Well, it is less than a week away from our “trip of a lifetime” to Greenland and I am nervous and excited. I have wanted to go to Greenland ever since I wrote a report on it in 5th grade. The thought of going to Greenland has stayed with me over the years buried in my subconscious but never disappearing completely.
So last year when I was dreamily going through adventure blogs, I discovered there was a thru hike in Greenland called the Arctic Circle Trail. Perfect! I thought to myself. That is the way Ray and I are meant to experience it. We have already hiked four thru hikes and it is what we love to do.
But right now, with plane tickets bought and backpacks almost ready, I ponder the wisdom of this decision. Do we have everything we need? Is it going to rain the whole time? What if my backpack gets lost on the plane? What about polar bears? And what about that wildfire that was close to the trail last week? It is so easy to let these fears turn into a wall of uncertainty that becomes hard to climb over. But our plane tickets are bought so climb the wall we will. Or maybe bust through. Sometimes you have to do that to your fears.
So What is the Arctic Circle Trail?
I’ve had a lot of people say “but isn’t Greenland covered in ice?” when I tell them we are going to be hiking in Greenland. The answer is yes, most of it, or 85%. But we will be hiking in the 15% that is not covered by the ice sheet and glaciers. The location of the trail itself is in southwest Greenland, about 30 miles north of the Arctic Circle. Yes, we will be in the land of the midnight sun, or the “Arctic”.
I have also had people ask me if the trail is in a circle because it is called the Arctic “Circle” Trail. The trail does not follow a circle but traverses 103 miles east to west from Kangerlussuaq (near the ice sheet) to Sisimiut, a fishing town on the ocean. I like the idea of walking from the Ice Sheet to the Ocean.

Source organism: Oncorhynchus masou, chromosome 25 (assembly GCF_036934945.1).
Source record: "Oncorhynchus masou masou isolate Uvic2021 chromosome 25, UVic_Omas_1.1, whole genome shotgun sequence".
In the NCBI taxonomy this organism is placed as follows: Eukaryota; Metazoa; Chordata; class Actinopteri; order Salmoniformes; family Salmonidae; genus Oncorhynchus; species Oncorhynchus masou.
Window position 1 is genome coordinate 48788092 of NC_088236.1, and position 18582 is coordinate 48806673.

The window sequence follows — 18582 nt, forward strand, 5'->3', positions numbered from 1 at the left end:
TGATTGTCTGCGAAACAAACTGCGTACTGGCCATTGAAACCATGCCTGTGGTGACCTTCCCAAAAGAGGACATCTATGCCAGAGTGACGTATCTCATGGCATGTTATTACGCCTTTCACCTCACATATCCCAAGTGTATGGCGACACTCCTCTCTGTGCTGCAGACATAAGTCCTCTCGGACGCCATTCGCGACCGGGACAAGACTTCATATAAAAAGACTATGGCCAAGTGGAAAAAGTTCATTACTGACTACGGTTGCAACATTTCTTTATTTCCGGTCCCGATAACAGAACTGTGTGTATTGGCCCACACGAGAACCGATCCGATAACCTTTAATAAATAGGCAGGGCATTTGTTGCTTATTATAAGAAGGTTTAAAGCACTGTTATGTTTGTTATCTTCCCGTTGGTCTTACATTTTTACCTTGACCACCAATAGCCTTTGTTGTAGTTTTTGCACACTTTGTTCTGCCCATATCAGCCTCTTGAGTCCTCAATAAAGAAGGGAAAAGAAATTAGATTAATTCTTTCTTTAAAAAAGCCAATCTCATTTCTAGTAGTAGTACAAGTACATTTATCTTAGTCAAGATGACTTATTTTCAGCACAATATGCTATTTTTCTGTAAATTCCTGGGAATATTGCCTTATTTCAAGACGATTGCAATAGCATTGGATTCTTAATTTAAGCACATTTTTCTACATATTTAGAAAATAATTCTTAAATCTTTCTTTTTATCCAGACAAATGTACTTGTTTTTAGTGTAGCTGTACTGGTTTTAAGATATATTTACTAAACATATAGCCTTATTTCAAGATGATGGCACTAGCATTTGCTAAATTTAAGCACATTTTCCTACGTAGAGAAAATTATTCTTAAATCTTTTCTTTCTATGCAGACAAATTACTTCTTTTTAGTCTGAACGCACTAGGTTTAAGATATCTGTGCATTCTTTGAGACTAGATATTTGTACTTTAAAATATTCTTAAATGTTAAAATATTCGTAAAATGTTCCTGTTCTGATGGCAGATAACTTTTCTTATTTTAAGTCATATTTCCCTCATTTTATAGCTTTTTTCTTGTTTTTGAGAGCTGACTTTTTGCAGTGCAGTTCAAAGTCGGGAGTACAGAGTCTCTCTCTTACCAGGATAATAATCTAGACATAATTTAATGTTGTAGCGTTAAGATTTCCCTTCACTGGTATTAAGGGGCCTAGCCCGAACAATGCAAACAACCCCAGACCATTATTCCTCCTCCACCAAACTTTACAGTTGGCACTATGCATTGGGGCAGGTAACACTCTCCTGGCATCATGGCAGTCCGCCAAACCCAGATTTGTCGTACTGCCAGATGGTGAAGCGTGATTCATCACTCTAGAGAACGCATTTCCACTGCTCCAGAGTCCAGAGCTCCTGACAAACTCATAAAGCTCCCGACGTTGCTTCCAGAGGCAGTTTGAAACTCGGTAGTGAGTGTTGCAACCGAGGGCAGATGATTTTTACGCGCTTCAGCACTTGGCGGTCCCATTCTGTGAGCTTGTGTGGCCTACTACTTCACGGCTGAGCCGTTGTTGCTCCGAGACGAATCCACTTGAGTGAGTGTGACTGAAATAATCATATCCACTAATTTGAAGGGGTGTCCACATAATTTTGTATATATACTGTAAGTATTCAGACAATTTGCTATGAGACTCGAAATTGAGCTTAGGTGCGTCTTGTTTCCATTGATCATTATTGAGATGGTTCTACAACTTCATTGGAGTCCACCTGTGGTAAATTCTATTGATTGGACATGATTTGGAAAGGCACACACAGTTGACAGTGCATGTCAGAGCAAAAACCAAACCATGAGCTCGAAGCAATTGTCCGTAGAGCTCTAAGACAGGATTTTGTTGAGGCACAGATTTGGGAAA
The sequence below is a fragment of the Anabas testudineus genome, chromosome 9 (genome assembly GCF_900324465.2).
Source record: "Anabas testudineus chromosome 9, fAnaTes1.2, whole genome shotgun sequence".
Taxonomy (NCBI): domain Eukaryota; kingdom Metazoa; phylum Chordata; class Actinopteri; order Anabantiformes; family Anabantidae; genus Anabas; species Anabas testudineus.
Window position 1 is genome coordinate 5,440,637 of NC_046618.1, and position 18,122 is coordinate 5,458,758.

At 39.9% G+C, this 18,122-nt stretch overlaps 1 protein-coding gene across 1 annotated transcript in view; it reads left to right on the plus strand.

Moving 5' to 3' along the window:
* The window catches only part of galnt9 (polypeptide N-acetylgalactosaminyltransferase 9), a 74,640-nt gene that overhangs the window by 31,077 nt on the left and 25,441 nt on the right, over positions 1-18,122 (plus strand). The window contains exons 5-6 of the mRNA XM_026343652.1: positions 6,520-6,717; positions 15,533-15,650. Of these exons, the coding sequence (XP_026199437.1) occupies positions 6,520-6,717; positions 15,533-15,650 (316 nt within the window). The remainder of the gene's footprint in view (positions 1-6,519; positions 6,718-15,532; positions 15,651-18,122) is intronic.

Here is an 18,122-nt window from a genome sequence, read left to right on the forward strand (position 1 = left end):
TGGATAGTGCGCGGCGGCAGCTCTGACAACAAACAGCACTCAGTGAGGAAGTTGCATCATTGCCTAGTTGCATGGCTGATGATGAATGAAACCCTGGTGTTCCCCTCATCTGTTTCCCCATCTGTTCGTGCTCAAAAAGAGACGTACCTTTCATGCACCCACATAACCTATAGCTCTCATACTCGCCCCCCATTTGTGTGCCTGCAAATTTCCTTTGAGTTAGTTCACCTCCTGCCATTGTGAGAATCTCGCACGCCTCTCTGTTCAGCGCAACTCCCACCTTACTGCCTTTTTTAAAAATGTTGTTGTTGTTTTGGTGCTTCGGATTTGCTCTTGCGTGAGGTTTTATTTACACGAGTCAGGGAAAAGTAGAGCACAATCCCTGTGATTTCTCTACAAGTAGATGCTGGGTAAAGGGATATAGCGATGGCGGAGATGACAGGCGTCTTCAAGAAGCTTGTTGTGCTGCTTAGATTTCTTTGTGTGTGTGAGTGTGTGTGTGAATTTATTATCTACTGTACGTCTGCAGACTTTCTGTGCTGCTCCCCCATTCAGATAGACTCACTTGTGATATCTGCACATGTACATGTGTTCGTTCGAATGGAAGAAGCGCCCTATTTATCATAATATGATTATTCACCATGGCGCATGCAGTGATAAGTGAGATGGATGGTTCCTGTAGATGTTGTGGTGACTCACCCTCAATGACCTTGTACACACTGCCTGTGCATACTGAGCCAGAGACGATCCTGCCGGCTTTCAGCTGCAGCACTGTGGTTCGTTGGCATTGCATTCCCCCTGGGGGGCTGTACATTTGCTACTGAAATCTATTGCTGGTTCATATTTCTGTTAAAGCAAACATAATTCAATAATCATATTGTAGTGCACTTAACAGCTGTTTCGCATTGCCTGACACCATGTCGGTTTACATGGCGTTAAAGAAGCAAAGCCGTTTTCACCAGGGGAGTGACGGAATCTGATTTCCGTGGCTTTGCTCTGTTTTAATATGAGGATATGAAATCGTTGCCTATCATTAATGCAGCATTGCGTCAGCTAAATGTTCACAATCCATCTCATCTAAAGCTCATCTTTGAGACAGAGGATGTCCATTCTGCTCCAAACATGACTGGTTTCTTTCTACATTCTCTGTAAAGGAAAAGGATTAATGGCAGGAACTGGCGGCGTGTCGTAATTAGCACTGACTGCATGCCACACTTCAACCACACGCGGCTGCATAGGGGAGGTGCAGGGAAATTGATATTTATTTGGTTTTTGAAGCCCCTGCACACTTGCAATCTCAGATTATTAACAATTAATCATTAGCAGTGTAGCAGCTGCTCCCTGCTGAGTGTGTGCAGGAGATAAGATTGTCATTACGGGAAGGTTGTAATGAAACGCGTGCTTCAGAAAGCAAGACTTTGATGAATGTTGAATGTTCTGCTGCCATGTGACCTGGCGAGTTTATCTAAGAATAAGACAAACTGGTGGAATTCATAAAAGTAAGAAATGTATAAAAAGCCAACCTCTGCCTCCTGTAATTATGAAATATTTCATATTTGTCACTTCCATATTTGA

Hikers generally take 7 to 10 days to hike the 103 miles and the trail stays in valleys between lakes and rivers so the total elevation gain is less than 10,000 feet. Ray and I have given ourselves 8 days. This trail is actually a pretty short trail for Ray and I after hiking the Hayduke Trail (800 miles), the Sierra High Route and John Muir Trails (both hikes over 300 miles), and the Colorado Trail (500 miles). But the Arctic Circle Trail is in a very remote location and the weather, culture, animals and terrain are not familiar to us. It is a different adventure to be sure.
There are 12 wooden huts along the trail that can be used for sleeping but we are planning on mostly camping. That is, unless the weather chases us inside. I am somewhat comforted by the huts being there if we need to use them. We will have no phone reception and will need to carry everything with us. That is something we are used to with the hikes we have done.
There is a great website for planning the Arctic Circle Trail (https://visitgreenland.com/arctic-circle-trail/), a handy book with details “Trekking in Greenland, the Arctic Circle Trail” by Paddy Dillon http://www.paddydillon.co.uk/guidebook/trekking-in-greenland-arctic-circle-trail/, and 3 hard-copy maps: Hiking Map West Greenland Kangerlussuaq, Pingu and Sisimiut which we had to order on-line.
We will also be using 2 apps: our Gaia GPS app with maps loaded off-line and an app called Greenland GPS. The maps we have both on the apps and hard copies are not as detailed as we usually like. They are on a scale of 1:100,000 vs. the 1:24,000 we usually get with quad topographic maps. The contour interval on our hard copy maps are 25 meters vs 40 feet on the quad maps we are used to. But, at least we have something. It will be enough for navigation, especially with a trail.
Transportation and Logistics
There is only one way for Ray and I to get to Greenland: by air. Getting to Greenland from Durango, Colorado is a transportation and logistic challenge and expensive on top of that. Maybe that is why there are not that many people from the USA that hike this trail (at least not yet). We will fly from Denver through London to Copenhagen, Denmark on Norwegian Air and stay in Copenhagen one night. Then we fly from Copenhagen, Denmark to Kangerlussuaq, Greenland the following day on Greenland Air. We have given ourselves an extra day at the beginning of the hike in Kangerlussuaq and an extra day at the end of the hike for weather delays. We may also explore the towns of Kangerlussuaq and Sisimiut if we have these extra days and do a commercial tour of the Ice Sheet from Kangerlussuaq.